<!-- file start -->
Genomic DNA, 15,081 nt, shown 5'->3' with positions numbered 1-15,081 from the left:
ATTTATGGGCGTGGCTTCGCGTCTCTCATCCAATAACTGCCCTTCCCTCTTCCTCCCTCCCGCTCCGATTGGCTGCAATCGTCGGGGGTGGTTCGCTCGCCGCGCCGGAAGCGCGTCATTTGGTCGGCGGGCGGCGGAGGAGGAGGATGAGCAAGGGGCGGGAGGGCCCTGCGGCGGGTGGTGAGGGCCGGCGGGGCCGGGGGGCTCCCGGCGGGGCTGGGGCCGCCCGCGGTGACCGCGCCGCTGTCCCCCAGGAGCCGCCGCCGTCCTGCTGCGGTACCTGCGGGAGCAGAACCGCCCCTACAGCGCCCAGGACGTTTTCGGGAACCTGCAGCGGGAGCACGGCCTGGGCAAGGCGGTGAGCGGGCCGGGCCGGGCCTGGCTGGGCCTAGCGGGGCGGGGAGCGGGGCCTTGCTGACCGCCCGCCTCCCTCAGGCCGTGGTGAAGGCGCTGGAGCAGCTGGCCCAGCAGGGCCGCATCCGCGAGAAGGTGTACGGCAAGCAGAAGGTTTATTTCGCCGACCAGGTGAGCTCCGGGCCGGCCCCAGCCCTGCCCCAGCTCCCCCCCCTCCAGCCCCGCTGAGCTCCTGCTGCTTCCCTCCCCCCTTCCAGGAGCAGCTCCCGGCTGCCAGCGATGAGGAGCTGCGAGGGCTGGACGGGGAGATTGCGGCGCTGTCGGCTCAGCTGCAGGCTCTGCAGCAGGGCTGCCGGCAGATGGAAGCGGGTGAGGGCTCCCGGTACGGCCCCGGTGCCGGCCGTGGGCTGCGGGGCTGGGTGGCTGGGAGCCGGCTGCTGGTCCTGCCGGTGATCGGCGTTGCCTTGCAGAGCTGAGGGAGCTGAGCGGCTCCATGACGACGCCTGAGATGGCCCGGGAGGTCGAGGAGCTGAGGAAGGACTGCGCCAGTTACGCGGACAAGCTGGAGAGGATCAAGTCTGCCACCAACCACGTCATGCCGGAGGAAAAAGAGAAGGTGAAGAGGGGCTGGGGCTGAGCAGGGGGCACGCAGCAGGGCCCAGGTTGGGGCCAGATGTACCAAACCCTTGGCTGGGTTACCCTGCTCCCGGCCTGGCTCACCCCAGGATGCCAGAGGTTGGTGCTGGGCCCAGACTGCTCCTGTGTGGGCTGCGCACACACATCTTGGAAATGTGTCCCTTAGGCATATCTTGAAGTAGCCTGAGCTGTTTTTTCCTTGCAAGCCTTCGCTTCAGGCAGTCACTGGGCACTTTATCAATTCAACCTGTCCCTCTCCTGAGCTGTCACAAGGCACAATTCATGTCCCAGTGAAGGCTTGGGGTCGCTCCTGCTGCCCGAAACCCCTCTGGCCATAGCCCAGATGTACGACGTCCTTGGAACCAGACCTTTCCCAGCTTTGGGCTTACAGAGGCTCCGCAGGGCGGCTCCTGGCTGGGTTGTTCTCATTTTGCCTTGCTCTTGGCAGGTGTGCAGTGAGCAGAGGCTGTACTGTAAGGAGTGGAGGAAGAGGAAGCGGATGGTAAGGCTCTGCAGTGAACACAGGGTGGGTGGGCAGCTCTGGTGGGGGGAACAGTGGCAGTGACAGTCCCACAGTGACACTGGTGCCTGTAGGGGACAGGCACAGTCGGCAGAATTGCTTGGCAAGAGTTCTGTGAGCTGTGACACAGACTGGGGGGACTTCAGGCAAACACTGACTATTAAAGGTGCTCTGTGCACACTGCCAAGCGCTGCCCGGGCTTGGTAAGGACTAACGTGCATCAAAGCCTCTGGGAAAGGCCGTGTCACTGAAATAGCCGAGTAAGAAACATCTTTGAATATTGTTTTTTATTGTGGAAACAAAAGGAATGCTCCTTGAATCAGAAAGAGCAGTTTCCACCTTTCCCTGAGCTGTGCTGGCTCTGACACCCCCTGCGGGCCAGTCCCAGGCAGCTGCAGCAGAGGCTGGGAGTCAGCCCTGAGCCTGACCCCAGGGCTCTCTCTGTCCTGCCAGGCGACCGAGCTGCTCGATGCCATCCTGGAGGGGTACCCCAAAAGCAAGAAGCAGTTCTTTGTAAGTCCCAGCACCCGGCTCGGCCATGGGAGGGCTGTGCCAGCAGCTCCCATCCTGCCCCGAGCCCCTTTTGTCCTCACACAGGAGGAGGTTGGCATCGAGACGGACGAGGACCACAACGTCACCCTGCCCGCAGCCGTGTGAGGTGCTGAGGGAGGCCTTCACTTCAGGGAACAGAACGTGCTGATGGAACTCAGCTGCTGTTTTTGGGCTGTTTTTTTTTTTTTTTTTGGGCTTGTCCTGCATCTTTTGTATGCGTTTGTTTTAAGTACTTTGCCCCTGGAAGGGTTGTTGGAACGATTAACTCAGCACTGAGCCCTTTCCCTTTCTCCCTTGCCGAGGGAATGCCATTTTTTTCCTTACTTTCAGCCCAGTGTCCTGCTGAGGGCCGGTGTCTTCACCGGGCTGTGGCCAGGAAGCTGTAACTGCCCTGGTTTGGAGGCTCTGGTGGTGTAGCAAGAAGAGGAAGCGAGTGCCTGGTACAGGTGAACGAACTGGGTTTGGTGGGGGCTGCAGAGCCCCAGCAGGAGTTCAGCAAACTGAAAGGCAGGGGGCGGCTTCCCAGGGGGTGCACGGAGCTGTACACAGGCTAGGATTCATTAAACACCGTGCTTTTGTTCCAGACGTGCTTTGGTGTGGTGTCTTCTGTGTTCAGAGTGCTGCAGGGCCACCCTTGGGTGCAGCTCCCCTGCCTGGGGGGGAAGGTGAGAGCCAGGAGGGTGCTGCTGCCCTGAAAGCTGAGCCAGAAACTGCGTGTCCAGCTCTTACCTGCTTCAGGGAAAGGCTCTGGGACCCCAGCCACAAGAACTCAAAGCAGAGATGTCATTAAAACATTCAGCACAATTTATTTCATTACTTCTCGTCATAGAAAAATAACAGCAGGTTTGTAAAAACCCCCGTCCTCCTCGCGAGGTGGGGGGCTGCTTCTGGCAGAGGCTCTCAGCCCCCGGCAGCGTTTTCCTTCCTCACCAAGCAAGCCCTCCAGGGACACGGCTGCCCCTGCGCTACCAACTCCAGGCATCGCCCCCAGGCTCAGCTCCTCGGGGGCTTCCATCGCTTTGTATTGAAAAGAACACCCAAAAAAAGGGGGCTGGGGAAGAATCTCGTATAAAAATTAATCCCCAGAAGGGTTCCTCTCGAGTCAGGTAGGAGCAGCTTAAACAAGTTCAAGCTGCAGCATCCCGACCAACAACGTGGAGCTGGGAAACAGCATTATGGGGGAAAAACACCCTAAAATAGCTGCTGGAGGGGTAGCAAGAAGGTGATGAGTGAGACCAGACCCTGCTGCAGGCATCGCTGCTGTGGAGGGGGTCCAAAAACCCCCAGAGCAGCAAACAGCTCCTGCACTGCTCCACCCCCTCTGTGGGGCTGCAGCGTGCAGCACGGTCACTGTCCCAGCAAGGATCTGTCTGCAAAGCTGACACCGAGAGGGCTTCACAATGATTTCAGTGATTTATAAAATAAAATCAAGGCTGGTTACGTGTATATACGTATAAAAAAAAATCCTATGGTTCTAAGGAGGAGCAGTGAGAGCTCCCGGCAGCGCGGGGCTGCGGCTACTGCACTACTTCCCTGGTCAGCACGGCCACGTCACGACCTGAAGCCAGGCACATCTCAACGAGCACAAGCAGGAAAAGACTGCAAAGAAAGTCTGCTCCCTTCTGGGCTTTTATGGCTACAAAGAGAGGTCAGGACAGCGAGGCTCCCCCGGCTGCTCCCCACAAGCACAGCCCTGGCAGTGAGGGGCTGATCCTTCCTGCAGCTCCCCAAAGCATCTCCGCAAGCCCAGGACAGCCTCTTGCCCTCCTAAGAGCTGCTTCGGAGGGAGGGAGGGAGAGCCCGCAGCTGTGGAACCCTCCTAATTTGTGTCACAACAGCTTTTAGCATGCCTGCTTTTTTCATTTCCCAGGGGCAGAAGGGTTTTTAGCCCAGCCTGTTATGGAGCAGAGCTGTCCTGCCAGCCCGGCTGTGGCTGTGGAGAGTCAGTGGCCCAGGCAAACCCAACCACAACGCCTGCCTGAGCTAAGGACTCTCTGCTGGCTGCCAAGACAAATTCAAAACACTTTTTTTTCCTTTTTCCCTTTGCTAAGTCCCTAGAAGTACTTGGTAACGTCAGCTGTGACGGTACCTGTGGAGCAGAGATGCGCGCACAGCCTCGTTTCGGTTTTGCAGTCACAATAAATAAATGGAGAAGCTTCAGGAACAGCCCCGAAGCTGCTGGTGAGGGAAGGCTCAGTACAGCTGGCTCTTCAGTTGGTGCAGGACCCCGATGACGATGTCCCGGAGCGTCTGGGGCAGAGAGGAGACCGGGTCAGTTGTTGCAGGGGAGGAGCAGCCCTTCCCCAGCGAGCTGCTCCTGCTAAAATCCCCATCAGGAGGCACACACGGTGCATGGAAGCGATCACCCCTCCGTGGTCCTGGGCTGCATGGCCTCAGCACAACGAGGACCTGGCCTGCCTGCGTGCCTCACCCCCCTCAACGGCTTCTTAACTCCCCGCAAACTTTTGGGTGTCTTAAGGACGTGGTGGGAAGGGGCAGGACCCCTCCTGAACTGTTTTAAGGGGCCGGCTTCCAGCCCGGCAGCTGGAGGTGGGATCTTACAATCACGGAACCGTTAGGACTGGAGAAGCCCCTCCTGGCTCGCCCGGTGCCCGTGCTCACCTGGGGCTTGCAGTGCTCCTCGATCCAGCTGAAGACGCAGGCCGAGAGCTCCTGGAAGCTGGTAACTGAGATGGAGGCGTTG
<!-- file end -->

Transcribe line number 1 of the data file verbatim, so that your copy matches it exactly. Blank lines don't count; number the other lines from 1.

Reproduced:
Genomic DNA, 15,081 nt, shown 5'->3' with positions numbered 1-15,081 from the left: